Oh, I say old chap--do you mind not going all "immigrant
" on me, and spitting all over the place? Thank you very much
. (how Britain proposes to solve the problem of integrating its migrant population)
posted by hadjiboy
on Feb 6, 2008 -
is an excellent way to keep tabs on what's fresh in the British popular music scene without having to live in a rainsoaked armpit. There are four podcasts for you to download, the flagship Best of Unsigned Podcast
, Homegrown Mix with Ras Kwame
, Scotland Introducing
and BBC Radio Northampton's Weekender
. All feature bands that are either unsigned or just recently signed and the music ranges from hip hop to punk rock to what sounds awfully like the soundtrack for a NES game with half-hearted chanting over it. This is an excellent resource whether you're casual searcher for new songs or the kind of anorak who knows which British indie band was first to use an 808.
posted by Kattullus
on Nov 5, 2007 -
In October 1947, the directors of J. Lyons & Co
(think - teashops, nippies, bakeries, ice-creams, steakhouses, hotels, Wimpy Bars and Dunkin' Donuts), decided to take an active role in promoting the commercial development of computers.
In 1951 the LEO I
computer was operational and ran the world's first regular routine office computer job.
posted by tellurian
on Oct 1, 2007 -
David Oluwale arrived in Britain in 1949, one of many African immigrants. By the close of 1969, he was dead
. Two years later, two police officers were charged with his murder, although they got away almost scot-free despite a massive amount of evidence against them. Although it caused a national scandal at the time, more because of police malpractice than racism, Oluwale's sad story has been forgotten since (apart from a play, written by Jeremy Sandford
, a few years later). However, it deserves to be remembered not just because of a tragic and unnecessary death, but because it was the first recorded death of a British black person as a result of police racism
. A new book, Nationality: Wog, The Hounding of David Oluwale
is helping bring Oluwale's plight back into public consciousness. Via the BBC's Thinking Allowed.
posted by humblepigeon
on Jun 6, 2007 -
BBC News: "Gee, I just love your accent."
The American nation may be more wary of crossing borders, but their love affair with the British accent continues unabated. Despite the fact that there are multiple variants therein, and what may be considered a "low-class" accent in the UK is still considered a "high-class" posh accent in the US.
Naturally, the Brits will play this up to the hilt - and it may help in getting them jobs, credibility, Oscars and Emmys, by no less an authority than Stephen Fry
posted by badlydubbedboy
on Mar 21, 2007 -
There's about to be an election
(pdf) in the British Parliament's second chamber, the House of Lords
. Not an election where the public can choose their lawmakers: that's still a matter of debate
. No, one of the 92 hereditary Lords has died, and those of his party colleagues that remain get to choose
another hereditary peer to take his place. So the election, in which only hereditary peers registered as Conservatives can stand, will be decided by the votes of the 47 Conservative hereditary peers still clinging to the twig. And just to make sure it's properly democratic - the vote is by proportional representation.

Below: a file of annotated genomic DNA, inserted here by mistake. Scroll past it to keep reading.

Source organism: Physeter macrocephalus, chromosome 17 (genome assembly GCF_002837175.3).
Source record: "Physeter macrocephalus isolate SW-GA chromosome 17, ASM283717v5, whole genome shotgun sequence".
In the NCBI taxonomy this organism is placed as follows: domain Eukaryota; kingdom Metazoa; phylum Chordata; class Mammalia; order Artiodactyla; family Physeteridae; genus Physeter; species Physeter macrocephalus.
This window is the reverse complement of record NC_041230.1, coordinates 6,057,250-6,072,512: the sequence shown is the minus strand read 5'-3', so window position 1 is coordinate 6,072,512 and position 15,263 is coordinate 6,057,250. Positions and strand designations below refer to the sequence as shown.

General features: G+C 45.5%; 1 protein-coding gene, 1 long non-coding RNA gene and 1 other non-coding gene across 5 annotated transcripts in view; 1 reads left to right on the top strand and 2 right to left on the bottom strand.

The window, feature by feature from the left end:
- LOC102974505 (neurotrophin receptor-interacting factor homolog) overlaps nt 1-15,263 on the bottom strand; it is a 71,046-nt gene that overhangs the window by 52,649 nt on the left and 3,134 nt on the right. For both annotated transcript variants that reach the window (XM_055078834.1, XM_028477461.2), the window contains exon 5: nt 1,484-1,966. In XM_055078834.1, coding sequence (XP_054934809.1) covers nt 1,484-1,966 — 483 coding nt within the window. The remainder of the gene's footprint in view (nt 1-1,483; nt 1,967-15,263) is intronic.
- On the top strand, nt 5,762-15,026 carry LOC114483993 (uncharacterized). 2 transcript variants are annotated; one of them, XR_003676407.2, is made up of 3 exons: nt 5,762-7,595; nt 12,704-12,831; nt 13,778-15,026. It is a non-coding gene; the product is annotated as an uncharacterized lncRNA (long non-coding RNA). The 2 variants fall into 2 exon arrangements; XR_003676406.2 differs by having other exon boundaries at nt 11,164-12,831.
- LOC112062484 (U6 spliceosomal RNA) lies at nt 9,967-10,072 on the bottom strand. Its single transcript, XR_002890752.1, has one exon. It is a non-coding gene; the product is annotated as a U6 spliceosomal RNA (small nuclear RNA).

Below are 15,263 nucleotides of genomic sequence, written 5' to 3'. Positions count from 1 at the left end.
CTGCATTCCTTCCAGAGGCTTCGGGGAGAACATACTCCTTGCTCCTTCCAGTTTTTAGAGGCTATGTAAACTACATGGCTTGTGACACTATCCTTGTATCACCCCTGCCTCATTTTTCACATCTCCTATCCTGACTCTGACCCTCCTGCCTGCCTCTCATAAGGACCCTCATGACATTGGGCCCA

posted by athenian
on Feb 18, 2007 -
'Films from the Homefront'
is a (new) collection of amateur documentaries, newsreels, government films, and home movies documenting life for the ordinary people in Britain during World War II, with background text descriptions/explication. Browse the themes
. The films are QT and wmv format. I found it both poignant and funny, for instance, seeing kids don gasmasks during air raid drills then attempt to continue writing in their lessons. [via Glasgow School of Art Library]
posted by peacay
on Feb 16, 2007 -
France is losing Algeria. It’s lost Indochina. Sure, it’s culturally very productive, with Nouvelle Vague
cinema at its height and existential philosophy gaining ground in the world at large. But to the nation of Napoléon and to one that preferred to emphasise the Résistance in its more recent history, that wasn't enough. What to do? Why, propose political union with Britain, of course.
posted by Aidan Kehoe
on Jan 15, 2007 -
Henry's Machyn's sixteenth-century Chronicle
was nearly destroyed in an eighteenth-century fire, but editors Richard W. Bailey, Marilyn Miller, and Colette Moore have just published a new online scholarly edition, comprising both a reconstructed text (thanks to the very posthumous assistance of John Strype) and images of all the pages. There are several other sixteenth- and seventeenth-century diaries and chronicles online, including Dana F. Sutton's edition of William Camden's Diary
(in both Latin and English), J. G. Nichols' Victorian edition of the Chronicle of the Grey Friars of London
, and the Earls Colne project
's transcription of the diary of clergyman Ralph Josselin
. (Machyn link via the very handy Textual Studies, 1500-1800
posted by thomas j wise
on Dec 11, 2006 -
The Memorial Gardens in Surrey has a pigeon problem, and has hired a marksman to come to town & conduct a three year program of pigeon sniping to resolve the issue. The people of Surrey respond, via some of the funniest letters to the newspaper I've ever read
(letters published at the bottom of the article).
posted by jonson
on Dec 6, 2006 -